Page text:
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Today's primaries: Would a Romney sweep soften up Santorum?

April 03, 2012|By Mark Z. Barabak
  • Sample ballots from digital voting machines are taped to a window in Potomac, Md.
Sample ballots from digital voting machines are taped to a window in Potomac,… (Chip Somodevilla / Getty…)

It’s election day and that feeling in the air is springtime, not anything approaching the excitement and anticipation that marked earlier days in the primary season. (At least among political junkies and those who get paid to care about such things.)

The outcome in Tuesday’s primaries in Maryland and the District of Columbia seems preordained, with Mitt Romney certain to win both. Rick Santorum, his chief rival, didn’t even make the ballot in Washington, D.C., and virtually ignored its next-door neighbor. In effect, he ceded the front-running Romney 56 delegates — adding to the 572 he already has – before the polls opened.

The result in Wisconsin, the day’s biggest prize, also seems pretty much set, with Romney expected to carry the Badger State and make it a three-for-three Tuesday, claiming most of the state’s 42 delegates and pushing Santorum, a former Pennsylvania senator, even further to the campaign margins.

As Michael A. Memoli noted in an earlier post, while there are still 19 states left to vote after Tuesday —including mega-states Texas and California — the focus of the presidential contest has increasingly shifted to the general election fight between former Massachusetts Gov. Romney and President Obama.

Still, there are a few things to watch as the returns come in. The polls close in Washington, D.C., and Maryland at 8 p.m. EST (5 p.m. PST) and in Wisconsin at 8 p.m. CST (6 p.m. PST).

There is, of course, the possibility — however slight – of a Santorum upset. And while it wouldn’t rank up there with Truman beating Dewey, it would be a shock nonetheless, once more setting the teeth of the Republican Party establishment to gnashing and its collective hands to wringing. A Wisconsin victory would give Santorum an enormous boost heading into the next contest —a must-win showdown in Pennsylvania on April 24 — and set off another flight of what’s-wrong-with-Romney speculation that would only deepen his difficulties against Obama in the fall.

But the chances of that happening are only slightly better than Obama showing up for work Wednesday wearing a Cheesehead and doing a touchdown dance on the carpet of the Oval Office.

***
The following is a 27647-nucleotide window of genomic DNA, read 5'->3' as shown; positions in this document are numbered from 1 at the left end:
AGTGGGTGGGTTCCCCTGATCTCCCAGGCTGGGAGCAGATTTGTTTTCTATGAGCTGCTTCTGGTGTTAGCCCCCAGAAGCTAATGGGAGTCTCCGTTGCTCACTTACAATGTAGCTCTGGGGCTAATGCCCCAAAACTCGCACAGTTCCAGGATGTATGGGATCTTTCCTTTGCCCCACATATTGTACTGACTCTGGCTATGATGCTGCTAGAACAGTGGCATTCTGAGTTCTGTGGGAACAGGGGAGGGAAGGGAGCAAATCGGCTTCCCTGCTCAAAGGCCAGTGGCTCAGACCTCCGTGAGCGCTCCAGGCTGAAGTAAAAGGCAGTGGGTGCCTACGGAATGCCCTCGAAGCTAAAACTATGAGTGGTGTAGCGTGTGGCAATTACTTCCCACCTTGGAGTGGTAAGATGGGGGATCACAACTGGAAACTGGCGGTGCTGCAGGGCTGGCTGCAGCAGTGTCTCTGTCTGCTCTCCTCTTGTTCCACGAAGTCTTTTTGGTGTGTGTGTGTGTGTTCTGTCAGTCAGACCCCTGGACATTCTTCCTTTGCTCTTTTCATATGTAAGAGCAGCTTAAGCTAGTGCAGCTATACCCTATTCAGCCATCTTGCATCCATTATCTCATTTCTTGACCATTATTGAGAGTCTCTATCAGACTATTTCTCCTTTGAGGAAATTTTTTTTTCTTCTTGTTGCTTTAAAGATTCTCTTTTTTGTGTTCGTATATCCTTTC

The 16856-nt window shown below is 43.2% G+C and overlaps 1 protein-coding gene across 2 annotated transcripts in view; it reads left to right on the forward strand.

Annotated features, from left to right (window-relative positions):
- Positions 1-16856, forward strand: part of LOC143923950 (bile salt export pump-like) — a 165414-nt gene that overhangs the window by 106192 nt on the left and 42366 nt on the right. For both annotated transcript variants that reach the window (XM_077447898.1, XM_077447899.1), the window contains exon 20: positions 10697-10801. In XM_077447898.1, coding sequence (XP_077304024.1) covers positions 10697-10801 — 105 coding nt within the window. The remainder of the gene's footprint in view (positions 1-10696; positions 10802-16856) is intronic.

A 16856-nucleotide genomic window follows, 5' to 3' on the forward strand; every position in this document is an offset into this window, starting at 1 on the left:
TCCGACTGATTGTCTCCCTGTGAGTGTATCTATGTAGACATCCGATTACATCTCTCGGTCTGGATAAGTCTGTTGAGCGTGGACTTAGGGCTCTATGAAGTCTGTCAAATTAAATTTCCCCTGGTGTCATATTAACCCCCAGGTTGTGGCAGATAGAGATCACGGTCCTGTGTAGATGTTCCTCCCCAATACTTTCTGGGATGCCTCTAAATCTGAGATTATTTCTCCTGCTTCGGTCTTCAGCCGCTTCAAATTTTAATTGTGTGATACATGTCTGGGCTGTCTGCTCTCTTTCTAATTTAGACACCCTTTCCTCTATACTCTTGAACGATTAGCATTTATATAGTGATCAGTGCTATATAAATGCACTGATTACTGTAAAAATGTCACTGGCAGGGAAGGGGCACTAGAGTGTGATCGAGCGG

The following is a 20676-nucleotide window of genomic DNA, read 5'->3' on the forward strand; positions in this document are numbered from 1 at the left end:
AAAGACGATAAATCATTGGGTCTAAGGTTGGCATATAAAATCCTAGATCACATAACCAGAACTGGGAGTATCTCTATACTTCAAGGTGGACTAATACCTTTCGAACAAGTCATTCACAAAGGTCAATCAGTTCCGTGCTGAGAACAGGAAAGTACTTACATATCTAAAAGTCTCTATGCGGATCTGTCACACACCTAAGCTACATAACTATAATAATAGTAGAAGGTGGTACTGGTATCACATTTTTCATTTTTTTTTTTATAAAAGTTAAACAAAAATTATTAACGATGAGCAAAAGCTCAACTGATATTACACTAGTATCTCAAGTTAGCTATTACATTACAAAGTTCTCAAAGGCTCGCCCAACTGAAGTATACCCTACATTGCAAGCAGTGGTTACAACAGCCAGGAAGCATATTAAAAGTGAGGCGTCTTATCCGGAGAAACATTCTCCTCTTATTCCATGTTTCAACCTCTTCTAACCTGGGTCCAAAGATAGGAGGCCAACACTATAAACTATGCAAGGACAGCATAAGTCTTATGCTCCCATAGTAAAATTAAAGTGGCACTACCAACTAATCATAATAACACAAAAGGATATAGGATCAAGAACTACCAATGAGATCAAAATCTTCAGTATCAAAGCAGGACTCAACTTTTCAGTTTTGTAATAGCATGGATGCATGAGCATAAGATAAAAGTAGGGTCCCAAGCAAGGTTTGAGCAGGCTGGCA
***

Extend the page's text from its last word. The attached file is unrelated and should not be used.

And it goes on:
So failing that, here are some other things to look for:

1. Does Romney win Wisconsin by a lot or a little? On several occasions, Romney had the chance to put the race away. He repeatedly fell short in the South, and his close wins in Michigan and Ohio were far from a knockout punch. Romney finally showed some winning mojo two weeks ago in Illinois, which, looking back, may prove the turning point in the acrimonious Republican fight. Another big win in Wisconsin would mean the Republican nomination is signed, sealed and virtually delivered to Romney.

2. Does the former governor make any inroads among the voter groups most resistant to his candidacy? In state after state, Romney has run weakest among evangelicals (many of whom are dubious of his Mormon faith); among voters who says it is important to nominate a true conservative (many of whom question the core of Romney’s convictions); and among less-well-to-do voters (who heard him say he has friends who own NASCAR teams, he owns two Cadillacs, “I like being able to fire people,” etc., etc.) Republicans will most assuredly come around to Romney once he’s the nominee; anybody-but-Obama is their mantra. But to compete in the industrial states of the Midwest and Northeast come November, Romney is going to have to improve his standing with blue-collar independents and other less-affluent voters.

3. How’s turnout? Republicans have stayed away from the polls in droves this election season. In Maryland, officials suggested that turnout on Tuesday could fall to near-record lows. After the 2010 GOP landslide, there was much talk of an enthusiasm gap, the notion being that dispirited Democrats would stay home while Republicans sprinted – not even taking the time to walk – to their nearest polling place, so desperate would they be to rid the country of President Obama. Republicans still loathe the incumbent. But they’re not especially thrilled with any of the potential GOP replacements, repeated surveys have found. Turnout in the primaries doesn’t necessary correlate to turnout in the general election. But there is a reason why Democrats feel good about the get-out-the-vote operations they have been quietly building across the country while Republicans fret about their late start.

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